Secondly, while I agree that fat and ugly shaming people and posting photos to make fun of strangers on the Internet is not a nice thing to do, it's also not nice to deliberately try to make people feel bad for posting their thoughts, especially when what they wrote is not egregiously unkind.  By the way, I am sorry I posted my comment.  I usually ignore those types of photos, but the resemblance to the Super Mario Brothers mushroom was kind of uncanny to me and I often say things without thinking.  So do many otherwise nice people.  But it's not nice to police your peers on what they should or shouldn't be saying, especially since there is a very good chance that you're being a hypocrite.  Moreover, when people engage in public shaming, it's often less about them being genuinely offended about something and more about wanting to dominate and influence other people.  In my opinion, if you think something is really offensive to the point at which you need to say something, it's better to speak privately to the person who's upset you.  That way, you can get your point across without unnecessarily embarrassing them in front of their peers and looking, well, "douchey".    

Thank GOD I never had a conversation like this with my mom...

Obviously, it's a good thing to remind yourself to be nice.  But aside from setting a good example for other people, it's really not your place to tell other people what to do or say or try to tell them what is or what is not appropriate to post.  I think it's alright to say that something bothers you or makes you uncomfortable.  To flat out say to someone, "It's douchey to make fun of peoples' ugly photos." is basically saying that your opinions of what is and what is not appropriate trumps their opinions.  And that, in my opinion, is shitty behavior.  I spent a lot of my youth around horses and I know how much shit horses produce.  Imagine the shit that can come from riding a moral high horse.  It stinks; it's unsightly; and it can be hard to shovel after awhile.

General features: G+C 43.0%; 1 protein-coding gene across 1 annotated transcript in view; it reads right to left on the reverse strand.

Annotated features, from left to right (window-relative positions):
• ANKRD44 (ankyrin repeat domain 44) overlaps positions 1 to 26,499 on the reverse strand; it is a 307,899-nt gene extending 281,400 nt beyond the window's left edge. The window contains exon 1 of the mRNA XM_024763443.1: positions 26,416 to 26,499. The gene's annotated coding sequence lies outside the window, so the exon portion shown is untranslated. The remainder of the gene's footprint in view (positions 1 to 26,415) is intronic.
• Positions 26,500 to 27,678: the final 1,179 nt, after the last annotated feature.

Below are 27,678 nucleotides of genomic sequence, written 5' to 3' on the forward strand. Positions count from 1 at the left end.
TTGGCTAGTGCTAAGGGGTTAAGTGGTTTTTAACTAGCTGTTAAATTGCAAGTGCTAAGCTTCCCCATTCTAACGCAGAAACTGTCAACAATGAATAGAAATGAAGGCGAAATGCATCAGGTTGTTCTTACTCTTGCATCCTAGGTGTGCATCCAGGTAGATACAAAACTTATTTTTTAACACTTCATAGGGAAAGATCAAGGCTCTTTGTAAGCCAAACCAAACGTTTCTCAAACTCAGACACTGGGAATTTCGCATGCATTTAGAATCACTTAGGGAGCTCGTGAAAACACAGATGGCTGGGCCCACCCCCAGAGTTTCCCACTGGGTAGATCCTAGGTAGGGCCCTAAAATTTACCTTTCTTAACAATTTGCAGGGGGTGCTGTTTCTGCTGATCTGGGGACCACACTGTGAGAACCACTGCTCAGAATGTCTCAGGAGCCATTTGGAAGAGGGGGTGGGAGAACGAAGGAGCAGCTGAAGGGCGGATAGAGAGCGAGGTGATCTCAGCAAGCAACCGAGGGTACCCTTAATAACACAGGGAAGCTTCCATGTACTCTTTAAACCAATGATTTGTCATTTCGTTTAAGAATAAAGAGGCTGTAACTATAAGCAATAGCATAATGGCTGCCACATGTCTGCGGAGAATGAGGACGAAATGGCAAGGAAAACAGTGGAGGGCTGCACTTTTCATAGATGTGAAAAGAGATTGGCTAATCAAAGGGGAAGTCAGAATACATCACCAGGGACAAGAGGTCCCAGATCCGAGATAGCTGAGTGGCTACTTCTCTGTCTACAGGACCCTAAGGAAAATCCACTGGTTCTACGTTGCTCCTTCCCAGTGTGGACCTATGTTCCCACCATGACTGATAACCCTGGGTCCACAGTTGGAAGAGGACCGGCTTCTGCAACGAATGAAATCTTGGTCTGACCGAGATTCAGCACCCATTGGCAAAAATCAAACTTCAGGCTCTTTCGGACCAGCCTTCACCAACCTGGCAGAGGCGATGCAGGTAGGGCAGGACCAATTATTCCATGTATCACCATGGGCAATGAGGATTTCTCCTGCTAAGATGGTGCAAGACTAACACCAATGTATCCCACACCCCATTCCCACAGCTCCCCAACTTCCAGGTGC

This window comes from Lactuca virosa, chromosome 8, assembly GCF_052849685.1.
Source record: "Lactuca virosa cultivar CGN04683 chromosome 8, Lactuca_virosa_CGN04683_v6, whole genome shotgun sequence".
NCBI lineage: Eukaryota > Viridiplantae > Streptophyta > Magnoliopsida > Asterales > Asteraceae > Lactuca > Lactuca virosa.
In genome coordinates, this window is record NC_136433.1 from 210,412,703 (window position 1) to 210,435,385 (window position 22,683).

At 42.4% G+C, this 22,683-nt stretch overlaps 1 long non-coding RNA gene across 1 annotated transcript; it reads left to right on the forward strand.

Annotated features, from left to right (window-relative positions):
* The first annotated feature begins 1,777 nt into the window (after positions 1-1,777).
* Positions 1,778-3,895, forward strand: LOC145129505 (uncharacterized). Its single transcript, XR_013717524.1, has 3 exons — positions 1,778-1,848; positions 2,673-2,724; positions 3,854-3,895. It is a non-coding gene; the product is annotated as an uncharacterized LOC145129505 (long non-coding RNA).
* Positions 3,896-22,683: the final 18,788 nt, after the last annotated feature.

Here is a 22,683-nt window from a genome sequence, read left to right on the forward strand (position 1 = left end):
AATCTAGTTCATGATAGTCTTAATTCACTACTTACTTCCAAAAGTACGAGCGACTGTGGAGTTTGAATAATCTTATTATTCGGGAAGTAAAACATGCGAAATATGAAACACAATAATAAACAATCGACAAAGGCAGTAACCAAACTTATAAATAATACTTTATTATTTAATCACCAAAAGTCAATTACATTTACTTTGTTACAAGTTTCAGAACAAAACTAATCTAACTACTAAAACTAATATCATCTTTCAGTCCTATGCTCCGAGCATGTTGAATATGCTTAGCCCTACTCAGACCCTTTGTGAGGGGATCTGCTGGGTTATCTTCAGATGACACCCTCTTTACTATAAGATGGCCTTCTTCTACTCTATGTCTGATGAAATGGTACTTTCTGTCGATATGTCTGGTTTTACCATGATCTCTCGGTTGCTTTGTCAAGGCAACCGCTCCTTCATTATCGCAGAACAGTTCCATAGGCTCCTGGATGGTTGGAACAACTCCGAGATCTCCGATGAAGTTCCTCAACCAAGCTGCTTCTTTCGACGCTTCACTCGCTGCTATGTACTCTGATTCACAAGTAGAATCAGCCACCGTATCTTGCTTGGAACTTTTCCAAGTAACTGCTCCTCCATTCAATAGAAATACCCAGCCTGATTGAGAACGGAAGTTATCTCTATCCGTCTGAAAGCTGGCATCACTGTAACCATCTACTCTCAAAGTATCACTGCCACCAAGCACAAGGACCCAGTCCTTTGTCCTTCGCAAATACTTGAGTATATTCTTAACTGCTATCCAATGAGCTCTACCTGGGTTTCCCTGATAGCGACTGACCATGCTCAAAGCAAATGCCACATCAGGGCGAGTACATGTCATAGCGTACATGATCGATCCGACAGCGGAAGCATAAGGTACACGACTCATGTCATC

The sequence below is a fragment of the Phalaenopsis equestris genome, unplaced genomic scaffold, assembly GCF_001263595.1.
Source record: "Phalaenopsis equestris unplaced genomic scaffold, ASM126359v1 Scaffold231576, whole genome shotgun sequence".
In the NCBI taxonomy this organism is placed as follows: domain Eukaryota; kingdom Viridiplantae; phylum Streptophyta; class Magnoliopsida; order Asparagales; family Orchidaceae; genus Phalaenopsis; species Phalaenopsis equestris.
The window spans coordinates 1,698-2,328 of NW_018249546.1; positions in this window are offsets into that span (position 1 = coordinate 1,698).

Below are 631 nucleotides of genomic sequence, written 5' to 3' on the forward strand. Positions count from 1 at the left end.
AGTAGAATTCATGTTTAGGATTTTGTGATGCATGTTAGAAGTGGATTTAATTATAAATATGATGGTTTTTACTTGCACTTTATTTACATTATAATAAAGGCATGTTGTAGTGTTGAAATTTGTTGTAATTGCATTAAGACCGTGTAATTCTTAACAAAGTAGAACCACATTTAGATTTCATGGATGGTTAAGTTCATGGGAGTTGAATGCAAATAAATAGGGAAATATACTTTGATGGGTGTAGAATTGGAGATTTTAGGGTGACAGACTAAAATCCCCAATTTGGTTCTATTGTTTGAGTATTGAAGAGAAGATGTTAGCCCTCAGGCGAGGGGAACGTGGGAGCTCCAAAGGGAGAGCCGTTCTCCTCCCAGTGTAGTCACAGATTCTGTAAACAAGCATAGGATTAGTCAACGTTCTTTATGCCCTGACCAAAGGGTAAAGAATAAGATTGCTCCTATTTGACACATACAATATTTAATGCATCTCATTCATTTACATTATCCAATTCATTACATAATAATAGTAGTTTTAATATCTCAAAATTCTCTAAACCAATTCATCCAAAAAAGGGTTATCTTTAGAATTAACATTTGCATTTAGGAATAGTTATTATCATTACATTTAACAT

Thinking about this situation led me to remember a conversation I had with one of my aunts.  She confided to me that she hates it when people say something "sucks".  She said that was the one phrase that just really offends her to the core.  I use "sucks" all the time.  So do a lot of people.  But I started thinking about where that term comes from, remembering when a soldier told me that it originally referred to something potentially very vulgar.    

According to


Old English sucan, from PIE root *sug-/*suk- of imitative origin (cf. OldSaxon, Old High German sugan, Old Norse suga, Middle Dutch sughen, Dutch zuigen, German saugen "to suck;" Latin sugere "to suck," succus" juice, sap;" Old Irish sugim, Welsh sugno "to suck"). Meaning "do fellatio" is first recorded 1928. Slang sense of "be contemptible" first attested 1971(the underlying notion is of fellatio). Related: Sucked ; sucking. Suck eggs is from 1906. Suck hind tit "be inferior" is American English slang first recorded 1940.

This particular use of the slang term "sucks" at one time implied engaging in fellatio.  While males can participate in performing fellatio, when it involves sucking, it's usually a woman or a gay man doing it.  So, if you think about it, saying something "sucks" can be somewhat misogynistic too, even though the term has since sort of evolved into something more benign.  Now, when someone says something sucks, it basically means that it's disappointing or of poor quality.  But at one time, it referred to sucking dick and, while many men enjoy having their dick sucked, it may not be as pleasurable or appealing if you're the one doing the sucking.  So I can see why my aunt thinks it's disgusting to say something "sucks", though I doubt I'll modify my use of it.

That being said, I now realize that I am myself a hypocrite.  I don't like using the term "douche" to describe someone who is a jerk, but I have no problem saying something "sucks".  Which means I have no business telling other people what they should or should not find funny or trying to shame them into not being "douchey" (*eyeroll).

Anyhoo, it looks like the woman who took offense to the photo and stirred up the shitbrew has left the Facebook group.  I gave some thought to it myself, since I don't participate much and don't enjoy drama.  On the other hand, it does give me something to write about on an otherwise boring Saturday.  


  1. Some people take Internet groups as well as life in general too seriously.

    In one of my family's previous towns of residence, we knew a family in whom the condition of imperforate anuses ran. Their son about my age was born with one. The funny thing about it was that their last name was Buttner.

    1. You are right, Alexis. Some people really do need to get a life.

      Seriously, I don't know what I'd do every morning if not for my asshole... I'd soon be even more full of shit than I already am.